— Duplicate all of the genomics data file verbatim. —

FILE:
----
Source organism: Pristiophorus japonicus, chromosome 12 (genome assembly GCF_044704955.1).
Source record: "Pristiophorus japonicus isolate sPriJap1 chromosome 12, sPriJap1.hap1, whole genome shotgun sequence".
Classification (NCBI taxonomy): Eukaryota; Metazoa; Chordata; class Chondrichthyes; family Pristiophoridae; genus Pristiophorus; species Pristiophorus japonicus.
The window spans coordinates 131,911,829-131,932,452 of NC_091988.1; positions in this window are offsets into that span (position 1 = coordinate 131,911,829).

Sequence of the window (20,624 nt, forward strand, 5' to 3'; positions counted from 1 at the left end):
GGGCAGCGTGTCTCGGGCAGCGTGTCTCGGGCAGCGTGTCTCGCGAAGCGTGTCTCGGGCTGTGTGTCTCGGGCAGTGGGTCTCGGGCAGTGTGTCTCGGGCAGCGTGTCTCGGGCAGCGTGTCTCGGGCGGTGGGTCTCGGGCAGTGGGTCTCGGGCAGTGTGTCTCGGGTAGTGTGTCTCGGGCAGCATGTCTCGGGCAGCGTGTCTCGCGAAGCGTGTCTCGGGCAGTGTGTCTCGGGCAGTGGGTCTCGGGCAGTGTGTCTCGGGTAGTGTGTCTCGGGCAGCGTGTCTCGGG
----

Source organism: Pristiophorus japonicus, chromosome 12 (genome assembly GCF_044704955.1).
Source record: "Pristiophorus japonicus isolate sPriJap1 chromosome 12, sPriJap1.hap1, whole genome shotgun sequence".
Classification (NCBI taxonomy): Eukaryota; Metazoa; Chordata; class Chondrichthyes; family Pristiophoridae; genus Pristiophorus; species Pristiophorus japonicus.
The window spans coordinates 131,911,829-131,932,452 of NC_091988.1; positions in this window are offsets into that span (position 1 = coordinate 131,911,829).

Sequence of the window (20,624 nt, forward strand, 5' to 3'; positions counted from 1 at the left end):
GGGCAGCGTGTCTCGGGCAGCGTGTCTCGGGCAGCGTGTCTCGCGAAGCGTGTCTCGGGCTGTGTGTCTCGGGCAGTGGGTCTCGGGCAGTGTGTCTCGGGCAGCGTGTCTCGGGCAGCGTGTCTCGGGCGGTGGGTCTCGGGCAGTGGGTCTCGGGCAGTGTGTCTCGGGTAGTGTGTCTCGGGCAGCATGTCTCGGGCAGCGTGTCTCGCGAAGCGTGTCTCGGGCAGTGTGTCTCGGGCAGTGGGTCTCGGGCAGTGTGTCTCGGGTAGTGTGTCTCGGGCAGCGTGTCTCGGG